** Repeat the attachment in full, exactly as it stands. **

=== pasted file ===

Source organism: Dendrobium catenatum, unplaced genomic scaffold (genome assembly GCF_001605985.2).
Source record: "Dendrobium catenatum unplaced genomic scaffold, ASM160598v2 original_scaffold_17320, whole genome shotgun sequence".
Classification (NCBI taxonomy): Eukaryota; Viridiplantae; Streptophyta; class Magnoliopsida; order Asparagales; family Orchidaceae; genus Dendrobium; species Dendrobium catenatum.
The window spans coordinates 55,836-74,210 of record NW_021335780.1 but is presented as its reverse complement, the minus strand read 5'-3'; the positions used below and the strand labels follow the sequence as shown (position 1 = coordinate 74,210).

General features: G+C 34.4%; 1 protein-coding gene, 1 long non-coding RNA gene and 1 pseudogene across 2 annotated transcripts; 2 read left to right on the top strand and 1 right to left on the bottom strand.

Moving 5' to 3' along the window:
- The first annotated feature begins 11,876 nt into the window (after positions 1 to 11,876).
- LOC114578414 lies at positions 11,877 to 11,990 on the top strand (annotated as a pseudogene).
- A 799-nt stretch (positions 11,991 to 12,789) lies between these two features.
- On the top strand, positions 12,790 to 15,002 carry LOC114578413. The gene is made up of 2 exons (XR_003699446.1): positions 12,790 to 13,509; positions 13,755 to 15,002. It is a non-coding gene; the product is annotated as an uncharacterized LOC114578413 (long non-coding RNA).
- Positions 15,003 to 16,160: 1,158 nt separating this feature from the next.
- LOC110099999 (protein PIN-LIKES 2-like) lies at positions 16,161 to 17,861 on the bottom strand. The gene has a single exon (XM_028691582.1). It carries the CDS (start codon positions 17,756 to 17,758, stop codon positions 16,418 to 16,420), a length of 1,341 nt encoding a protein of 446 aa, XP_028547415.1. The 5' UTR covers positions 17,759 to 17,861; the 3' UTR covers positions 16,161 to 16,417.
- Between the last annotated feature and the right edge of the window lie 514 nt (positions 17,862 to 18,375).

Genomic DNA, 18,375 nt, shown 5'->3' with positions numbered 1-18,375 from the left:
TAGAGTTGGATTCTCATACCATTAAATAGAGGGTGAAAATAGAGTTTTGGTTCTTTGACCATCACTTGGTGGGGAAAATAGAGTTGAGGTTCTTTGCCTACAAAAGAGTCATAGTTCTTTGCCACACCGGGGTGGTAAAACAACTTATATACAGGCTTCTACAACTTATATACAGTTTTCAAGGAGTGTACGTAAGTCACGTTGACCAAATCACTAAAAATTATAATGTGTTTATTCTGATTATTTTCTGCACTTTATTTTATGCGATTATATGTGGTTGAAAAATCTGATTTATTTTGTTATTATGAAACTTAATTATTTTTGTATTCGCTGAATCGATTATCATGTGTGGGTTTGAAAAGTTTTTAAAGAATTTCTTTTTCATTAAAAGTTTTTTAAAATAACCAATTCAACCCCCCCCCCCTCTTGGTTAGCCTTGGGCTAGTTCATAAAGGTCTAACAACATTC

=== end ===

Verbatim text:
Source organism: Dendrobium catenatum, unplaced genomic scaffold (genome assembly GCF_001605985.2).
Source record: "Dendrobium catenatum unplaced genomic scaffold, ASM160598v2 original_scaffold_17320, whole genome shotgun sequence".
Classification (NCBI taxonomy): Eukaryota; Viridiplantae; Streptophyta; class Magnoliopsida; order Asparagales; family Orchidaceae; genus Dendrobium; species Dendrobium catenatum.
The window spans coordinates 55,836-74,210 of record NW_021335780.1 but is presented as its reverse complement, the minus strand read 5'-3'; the positions used below and the strand labels follow the sequence as shown (position 1 = coordinate 74,210).

General features: G+C 34.4%; 1 protein-coding gene, 1 long non-coding RNA gene and 1 pseudogene across 2 annotated transcripts; 2 read left to right on the top strand and 1 right to left on the bottom strand.

Moving 5' to 3' along the window:
- The first annotated feature begins 11,876 nt into the window (after positions 1 to 11,876).
- LOC114578414 lies at positions 11,877 to 11,990 on the top strand (annotated as a pseudogene).
- A 799-nt stretch (positions 11,991 to 12,789) lies between these two features.
- On the top strand, positions 12,790 to 15,002 carry LOC114578413. The gene is made up of 2 exons (XR_003699446.1): positions 12,790 to 13,509; positions 13,755 to 15,002. It is a non-coding gene; the product is annotated as an uncharacterized LOC114578413 (long non-coding RNA).
- Positions 15,003 to 16,160: 1,158 nt separating this feature from the next.
- LOC110099999 (protein PIN-LIKES 2-like) lies at positions 16,161 to 17,861 on the bottom strand. The gene has a single exon (XM_028691582.1). It carries the CDS (start codon positions 17,756 to 17,758, stop codon positions 16,418 to 16,420), a length of 1,341 nt encoding a protein of 446 aa, XP_028547415.1. The 5' UTR covers positions 17,759 to 17,861; the 3' UTR covers positions 16,161 to 16,417.
- Between the last annotated feature and the right edge of the window lie 514 nt (positions 17,862 to 18,375).

Genomic DNA, 18,375 nt, shown 5'->3' with positions numbered 1-18,375 from the left:
TAGAGTTGGATTCTCATACCATTAAATAGAGGGTGAAAATAGAGTTTTGGTTCTTTGACCATCACTTGGTGGGGAAAATAGAGTTGAGGTTCTTTGCCTACAAAAGAGTCATAGTTCTTTGCCACACCGGGGTGGTAAAACAACTTATATACAGGCTTCTACAACTTATATACAGTTTTCAAGGAGTGTACGTAAGTCACGTTGACCAAATCACTAAAAATTATAATGTGTTTATTCTGATTATTTTCTGCACTTTATTTTATGCGATTATATGTGGTTGAAAAATCTGATTTATTTTGTTATTATGAAACTTAATTATTTTTGTATTCGCTGAATCGATTATCATGTGTGGGTTTGAAAAGTTTTTAAAGAATTTCTTTTTCATTAAAAGTTTTTTAAAATAACCAATTCAACCCCCCCCCCCTCTTGGTTAGCCTTGGGCTAGTTCATAAAGGTCTAACAACATTC